This film is not only restricted to this soul stirring masterpiece, this was also a benchmark period drama, inspired by the story of an idealistic jailor who runs an ‘open prison’ for the criminals sentenced by the court. in Swatantrapur in the princely state of Aundh. This film has managed to change the nation’s perspective towards, how we perceive and your general behavior towards, prisoners and especially those who are on death rows.
This is the first Indian film to win the Golden Globe Award and also the Silver Bear at the Berlin Film Festival.
[dropcap]5[/dropcap]“Zindagi Na Milegi Do Bara” enlisted as part of syllabus in marketing in colleges in Spain.
“Zindagi Na Milegi Do Bara” has been enlisted as a case study in marketing management courses in Spain colleges. Such was the impact of the movie, where 3 friends, going all out in their bachelor road trip to the thrills and spills of the mystic country. After the movie caught the imagination of the Indian audience, Spain saw a staggering 62% (some estimates say the surge between 35-50%) increase of the country’s tourism. Multiple tours companies started tailor made adventure trails and flights were scheduled between India and Spain.
[dropcap]6[/dropcap]A Bollywood film took 10 years and a whooping 1.5 crores to complete that too in 1960
Bollywood epic saga Mughal-e-Azam took 10 years to complete the black and white version and it had remained as the most expensive Bollywood film made for decades. No stone was left unturned for creating this magic on celluloid. The jewelry was made in Hyderabad, the crowns in Kohlapur, the weapons in Rajasthan and the shoes in Agra. More than 2000 camels, 4000 horses and 8000 extras – the producers have gone that extra mile, to bring in actual soldiers on loan from the Indian army. The cost was approximately 1.5 crores the equivalent of which is around 40 crores in today’s valuations. Audacious!
As the film opened its doors to the Indian audience, such was the demand and the enthusiasm of people that it almost led to riots in Mumbai’s famous Maratha Mandir. If reports are to be believed, the fans actually waited in queue for days, with family members ferrying them food from home. If you have landed up with a ticket containing photographs and trivia about the film, then you have just gathered a rare piece of collector’s item.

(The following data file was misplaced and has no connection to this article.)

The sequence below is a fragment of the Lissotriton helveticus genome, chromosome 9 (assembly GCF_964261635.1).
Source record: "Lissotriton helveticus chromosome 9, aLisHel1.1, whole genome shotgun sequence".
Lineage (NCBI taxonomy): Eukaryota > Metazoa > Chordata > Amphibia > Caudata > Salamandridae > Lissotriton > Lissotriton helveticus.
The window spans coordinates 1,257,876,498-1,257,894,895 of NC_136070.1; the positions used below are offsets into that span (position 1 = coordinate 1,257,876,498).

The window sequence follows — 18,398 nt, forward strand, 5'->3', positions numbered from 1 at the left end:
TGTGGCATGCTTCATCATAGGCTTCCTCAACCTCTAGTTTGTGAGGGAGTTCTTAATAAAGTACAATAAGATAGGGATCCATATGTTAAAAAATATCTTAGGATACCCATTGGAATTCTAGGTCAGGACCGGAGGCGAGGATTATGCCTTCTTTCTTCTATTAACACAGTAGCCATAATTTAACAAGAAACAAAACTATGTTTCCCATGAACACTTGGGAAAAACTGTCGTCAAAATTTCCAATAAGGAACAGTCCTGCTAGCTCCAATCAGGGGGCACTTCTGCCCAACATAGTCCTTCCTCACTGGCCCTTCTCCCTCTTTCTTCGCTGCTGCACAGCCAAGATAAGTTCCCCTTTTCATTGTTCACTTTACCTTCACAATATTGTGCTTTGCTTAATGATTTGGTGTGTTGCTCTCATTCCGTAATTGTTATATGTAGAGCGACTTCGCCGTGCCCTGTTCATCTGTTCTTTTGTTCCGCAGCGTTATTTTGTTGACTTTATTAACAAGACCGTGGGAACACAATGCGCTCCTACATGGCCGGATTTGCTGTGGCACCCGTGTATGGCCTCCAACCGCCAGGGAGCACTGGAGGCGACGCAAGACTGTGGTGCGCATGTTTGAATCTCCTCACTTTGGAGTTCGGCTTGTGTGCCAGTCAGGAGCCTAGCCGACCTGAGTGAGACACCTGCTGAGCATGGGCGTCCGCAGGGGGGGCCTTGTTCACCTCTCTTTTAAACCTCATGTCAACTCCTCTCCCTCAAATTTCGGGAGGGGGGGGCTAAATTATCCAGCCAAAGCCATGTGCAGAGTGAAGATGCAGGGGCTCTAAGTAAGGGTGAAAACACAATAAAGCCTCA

[dropcap]7[/dropcap]Manthan the film by Shyam Benegal was produced by 500000 farmers in Gujarat, stirred the White Revolution in India.
Shyam Benegal’s 1976 Hindi film, ‘Manthan’ or ‘The Churning’ is noted for being the first ever film in the world to be produced by not a single production house, but by 500000 farmers of the Gujarat Co-operative Milk Federation. Every farmer in there donated Rs. 2 each which contributed to the production of the film.
Written jointly by, Verghese Kurien the Father of White Revolution in India, and director, Shyam Benegal, it is set amidst the backdrop of the White Revolution of India (Operation Flood) which started in 1970, ushering in an era of abundance, from a trickling amount of milk production. Aside from the great measurable success that this project was, it also demonstrated the power of “collective might” in India.
[pull_quote_center]Remember the popular song ‘Mero gaam Katha parey…’ the title song of ‘Manthan’, which told the story of Amul model of co-operatives.
35 years later, the Gujarat Co-operative Milk Marketing Federation which markets Amul, has relived the magic of the national award winning film Manthan with a new music video which shows Bharat catching up with India. [/pull_quote_center]
We bet, you would be humming this tune all through out, for the rest of the day! Enjoy the music and the savor the melody and the grandeur of Indian cinema over the past few decades.